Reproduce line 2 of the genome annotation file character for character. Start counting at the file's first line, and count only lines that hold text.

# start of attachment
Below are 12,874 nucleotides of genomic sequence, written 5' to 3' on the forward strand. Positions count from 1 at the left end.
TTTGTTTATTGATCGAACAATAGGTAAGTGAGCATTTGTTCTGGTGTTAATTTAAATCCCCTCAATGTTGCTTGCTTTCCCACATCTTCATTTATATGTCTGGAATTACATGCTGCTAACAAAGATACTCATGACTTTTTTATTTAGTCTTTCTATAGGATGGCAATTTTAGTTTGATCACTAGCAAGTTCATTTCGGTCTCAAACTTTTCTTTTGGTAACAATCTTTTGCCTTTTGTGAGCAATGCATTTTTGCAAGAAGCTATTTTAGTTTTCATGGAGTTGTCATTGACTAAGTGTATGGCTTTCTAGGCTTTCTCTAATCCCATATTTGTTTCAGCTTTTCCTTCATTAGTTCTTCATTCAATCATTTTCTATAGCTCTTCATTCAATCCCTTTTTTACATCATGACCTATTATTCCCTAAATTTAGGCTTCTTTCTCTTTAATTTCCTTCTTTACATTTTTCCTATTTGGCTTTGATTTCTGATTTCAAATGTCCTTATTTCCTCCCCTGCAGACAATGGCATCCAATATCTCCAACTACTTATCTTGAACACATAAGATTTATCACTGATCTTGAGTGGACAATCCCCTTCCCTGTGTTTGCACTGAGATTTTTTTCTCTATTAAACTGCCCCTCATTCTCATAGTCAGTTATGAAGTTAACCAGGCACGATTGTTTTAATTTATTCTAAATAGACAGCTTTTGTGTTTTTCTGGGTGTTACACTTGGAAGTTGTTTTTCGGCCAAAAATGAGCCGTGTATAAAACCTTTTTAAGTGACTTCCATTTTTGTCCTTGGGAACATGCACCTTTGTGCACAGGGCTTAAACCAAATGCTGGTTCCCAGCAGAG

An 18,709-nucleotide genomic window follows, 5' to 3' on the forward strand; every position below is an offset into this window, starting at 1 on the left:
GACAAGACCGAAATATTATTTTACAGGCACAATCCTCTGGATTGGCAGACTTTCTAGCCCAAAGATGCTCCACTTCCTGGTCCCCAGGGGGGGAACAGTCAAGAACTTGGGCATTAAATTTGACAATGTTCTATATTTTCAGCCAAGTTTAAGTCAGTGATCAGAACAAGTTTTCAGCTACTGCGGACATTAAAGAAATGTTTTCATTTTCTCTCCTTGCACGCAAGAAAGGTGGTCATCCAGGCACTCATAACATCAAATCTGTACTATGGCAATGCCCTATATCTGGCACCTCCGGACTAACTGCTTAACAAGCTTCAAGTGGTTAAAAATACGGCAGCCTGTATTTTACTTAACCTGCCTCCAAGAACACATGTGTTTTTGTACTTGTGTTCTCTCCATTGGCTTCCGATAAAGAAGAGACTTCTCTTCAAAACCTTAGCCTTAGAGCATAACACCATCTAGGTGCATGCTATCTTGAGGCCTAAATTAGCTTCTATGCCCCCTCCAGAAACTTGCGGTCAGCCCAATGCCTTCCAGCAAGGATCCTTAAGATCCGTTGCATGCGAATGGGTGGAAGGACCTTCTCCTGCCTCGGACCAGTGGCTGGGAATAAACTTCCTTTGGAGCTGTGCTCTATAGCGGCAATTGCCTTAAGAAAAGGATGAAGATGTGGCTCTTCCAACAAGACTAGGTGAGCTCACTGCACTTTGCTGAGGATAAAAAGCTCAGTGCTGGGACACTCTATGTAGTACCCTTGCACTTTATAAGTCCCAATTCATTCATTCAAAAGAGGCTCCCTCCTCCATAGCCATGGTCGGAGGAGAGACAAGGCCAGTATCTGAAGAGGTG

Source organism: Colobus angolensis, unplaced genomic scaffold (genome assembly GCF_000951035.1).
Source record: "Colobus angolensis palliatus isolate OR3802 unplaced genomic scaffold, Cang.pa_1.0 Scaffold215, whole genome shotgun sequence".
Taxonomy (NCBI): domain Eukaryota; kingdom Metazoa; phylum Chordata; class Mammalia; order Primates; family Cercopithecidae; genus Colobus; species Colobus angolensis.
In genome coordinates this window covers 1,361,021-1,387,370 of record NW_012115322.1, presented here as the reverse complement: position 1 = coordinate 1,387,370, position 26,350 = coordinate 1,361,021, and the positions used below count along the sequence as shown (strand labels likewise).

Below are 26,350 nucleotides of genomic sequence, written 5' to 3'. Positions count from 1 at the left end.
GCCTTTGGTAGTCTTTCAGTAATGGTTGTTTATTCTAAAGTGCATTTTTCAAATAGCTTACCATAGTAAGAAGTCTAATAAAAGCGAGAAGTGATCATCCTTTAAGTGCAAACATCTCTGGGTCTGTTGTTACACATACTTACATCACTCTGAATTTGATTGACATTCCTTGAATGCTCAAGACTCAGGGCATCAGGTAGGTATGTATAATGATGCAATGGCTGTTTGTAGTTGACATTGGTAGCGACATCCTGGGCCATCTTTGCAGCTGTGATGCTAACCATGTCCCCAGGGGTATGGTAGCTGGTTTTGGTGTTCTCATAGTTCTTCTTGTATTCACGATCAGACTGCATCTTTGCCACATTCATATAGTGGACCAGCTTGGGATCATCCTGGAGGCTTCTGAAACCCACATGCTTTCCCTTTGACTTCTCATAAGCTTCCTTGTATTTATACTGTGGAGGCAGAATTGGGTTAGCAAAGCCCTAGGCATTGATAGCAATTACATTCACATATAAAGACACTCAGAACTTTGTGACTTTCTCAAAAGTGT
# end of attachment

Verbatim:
TTTGTTTATTGATCGAACAATAGGTAAGTGAGCATTTGTTCTGGTGTTAATTTAAATCCCCTCAATGTTGCTTGCTTTCCCACATCTTCATTTATATGTCTGGAATTACATGCTGCTAACAAAGATACTCATGACTTTTTTATTTAGTCTTTCTATAGGATGGCAATTTTAGTTTGATCACTAGCAAGTTCATTTCGGTCTCAAACTTTTCTTTTGGTAACAATCTTTTGCCTTTTGTGAGCAATGCATTTTTGCAAGAAGCTATTTTAGTTTTCATGGAGTTGTCATTGACTAAGTGTATGGCTTTCTAGGCTTTCTCTAATCCCATATTTGTTTCAGCTTTTCCTTCATTAGTTCTTCATTCAATCATTTTCTATAGCTCTTCATTCAATCCCTTTTTTACATCATGACCTATTATTCCCTAAATTTAGGCTTCTTTCTCTTTAATTTCCTTCTTTACATTTTTCCTATTTGGCTTTGATTTCTGATTTCAAATGTCCTTATTTCCTCCCCTGCAGACAATGGCATCCAATATCTCCAACTACTTATCTTGAACACATAAGATTTATCACTGATCTTGAGTGGACAATCCCCTTCCCTGTGTTTGCACTGAGATTTTTTTCTCTATTAAACTGCCCCTCATTCTCATAGTCAGTTATGAAGTTAACCAGGCACGATTGTTTTAATTTATTCTAAATAGACAGCTTTTGTGTTTTTCTGGGTGTTACACTTGGAAGTTGTTTTTCGGCCAAAAATGAGCCGTGTATAAAACCTTTTTAAGTGACTTCCATTTTTGTCCTTGGGAACATGCACCTTTGTGCACAGGGCTTAAACCAAATGCTGGTTCCCAGCAGAG